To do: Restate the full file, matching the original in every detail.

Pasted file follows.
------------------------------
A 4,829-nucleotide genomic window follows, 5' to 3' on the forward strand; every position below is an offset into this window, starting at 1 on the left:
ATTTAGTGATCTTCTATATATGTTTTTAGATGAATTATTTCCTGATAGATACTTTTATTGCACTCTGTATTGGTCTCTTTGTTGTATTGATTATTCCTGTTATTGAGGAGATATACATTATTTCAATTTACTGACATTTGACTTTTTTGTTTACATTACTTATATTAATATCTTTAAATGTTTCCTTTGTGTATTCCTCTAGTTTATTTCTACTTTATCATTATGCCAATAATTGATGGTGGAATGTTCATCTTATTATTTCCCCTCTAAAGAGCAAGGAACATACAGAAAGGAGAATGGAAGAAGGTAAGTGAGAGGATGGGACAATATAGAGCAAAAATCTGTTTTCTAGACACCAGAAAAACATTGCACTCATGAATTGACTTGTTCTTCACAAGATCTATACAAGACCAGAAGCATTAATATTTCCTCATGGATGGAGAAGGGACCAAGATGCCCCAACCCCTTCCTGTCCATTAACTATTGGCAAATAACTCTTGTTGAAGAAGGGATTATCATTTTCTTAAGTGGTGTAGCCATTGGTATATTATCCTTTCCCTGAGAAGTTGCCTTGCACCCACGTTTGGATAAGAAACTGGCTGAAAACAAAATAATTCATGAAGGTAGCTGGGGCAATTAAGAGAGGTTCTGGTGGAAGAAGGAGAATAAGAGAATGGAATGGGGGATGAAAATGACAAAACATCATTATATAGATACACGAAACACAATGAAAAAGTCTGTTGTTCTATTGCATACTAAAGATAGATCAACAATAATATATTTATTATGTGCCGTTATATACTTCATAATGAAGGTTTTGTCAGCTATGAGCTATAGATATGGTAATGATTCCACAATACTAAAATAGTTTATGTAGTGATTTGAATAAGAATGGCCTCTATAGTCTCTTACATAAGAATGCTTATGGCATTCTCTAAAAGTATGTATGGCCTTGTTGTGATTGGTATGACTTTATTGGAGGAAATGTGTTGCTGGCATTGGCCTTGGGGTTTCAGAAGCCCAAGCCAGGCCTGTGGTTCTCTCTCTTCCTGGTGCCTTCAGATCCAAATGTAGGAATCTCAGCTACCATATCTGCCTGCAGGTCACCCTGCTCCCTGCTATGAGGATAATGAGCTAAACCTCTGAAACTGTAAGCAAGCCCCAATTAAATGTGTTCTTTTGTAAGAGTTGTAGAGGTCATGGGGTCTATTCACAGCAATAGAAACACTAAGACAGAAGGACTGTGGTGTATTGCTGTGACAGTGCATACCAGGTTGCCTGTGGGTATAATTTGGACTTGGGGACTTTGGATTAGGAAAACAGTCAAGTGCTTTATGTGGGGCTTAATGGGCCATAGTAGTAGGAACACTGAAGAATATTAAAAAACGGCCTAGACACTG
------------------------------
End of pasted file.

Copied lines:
A 4,829-nucleotide genomic window follows, 5' to 3' on the forward strand; every position below is an offset into this window, starting at 1 on the left:
ATTTAGTGATCTTCTATATATGTTTTTAGATGAATTATTTCCTGATAGATACTTTTATTGCACTCTGTATTGGTCTCTTTGTTGTATTGATTATTCCTGTTATTGAGGAGATATACATTATTTCAATTTACTGACATTTGACTTTTTTGTTTACATTACTTATATTAATATCTTTAAATGTTTCCTTTGTGTATTCCTCTAGTTTATTTCTACTTTATCATTATGCCAATAATTGATGGTGGAATGTTCATCTTATTATTTCCCCTCTAAAGAGCAAGGAACATACAGAAAGGAGAATGGAAGAAGGTAAGTGAGAGGATGGGACAATATAGAGCAAAAATCTGTTTTCTAGACACCAGAAAAACATTGCACTCATGAATTGACTTGTTCTTCACAAGATCTATACAAGACCAGAAGCATTAATATTTCCTCATGGATGGAGAAGGGACCAAGATGCCCCAACCCCTTCCTGTCCATTAACTATTGGCAAATAACTCTTGTTGAAGAAGGGATTATCATTTTCTTAAGTGGTGTAGCCATTGGTATATTATCCTTTCCCTGAGAAGTTGCCTTGCACCCACGTTTGGATAAGAAACTGGCTGAAAACAAAATAATTCATGAAGGTAGCTGGGGCAATTAAGAGAGGTTCTGGTGGAAGAAGGAGAATAAGAGAATGGAATGGGGGATGAAAATGACAAAACATCATTATATAGATACACGAAACACAATGAAAAAGTCTGTTGTTCTATTGCATACTAAAGATAGATCAACAATAATATATTTATTATGTGCCGTTATATACTTCATAATGAAGGTTTTGTCAGCTATGAGCTATAGATATGGTAATGATTCCACAATACTAAAATAGTTTATGTAGTGATTTGAATAAGAATGGCCTCTATAGTCTCTTACATAAGAATGCTTATGGCATTCTCTAAAAGTATGTATGGCCTTGTTGTGATTGGTATGACTTTATTGGAGGAAATGTGTTGCTGGCATTGGCCTTGGGGTTTCAGAAGCCCAAGCCAGGCCTGTGGTTCTCTCTCTTCCTGGTGCCTTCAGATCCAAATGTAGGAATCTCAGCTACCATATCTGCCTGCAGGTCACCCTGCTCCCTGCTATGAGGATAATGAGCTAAACCTCTGAAACTGTAAGCAAGCCCCAATTAAATGTGTTCTTTTGTAAGAGTTGTAGAGGTCATGGGGTCTATTCACAGCAATAGAAACACTAAGACAGAAGGACTGTGGTGTATTGCTGTGACAGTGCATACCAGGTTGCCTGTGGGTATAATTTGGACTTGGGGACTTTGGATTAGGAAAACAGTCAAGTGCTTTATGTGGGGCTTAATGGGCCATAGTAGTAGGAACACTGAAGAATATTAAAAAACGGCCTAGACACTG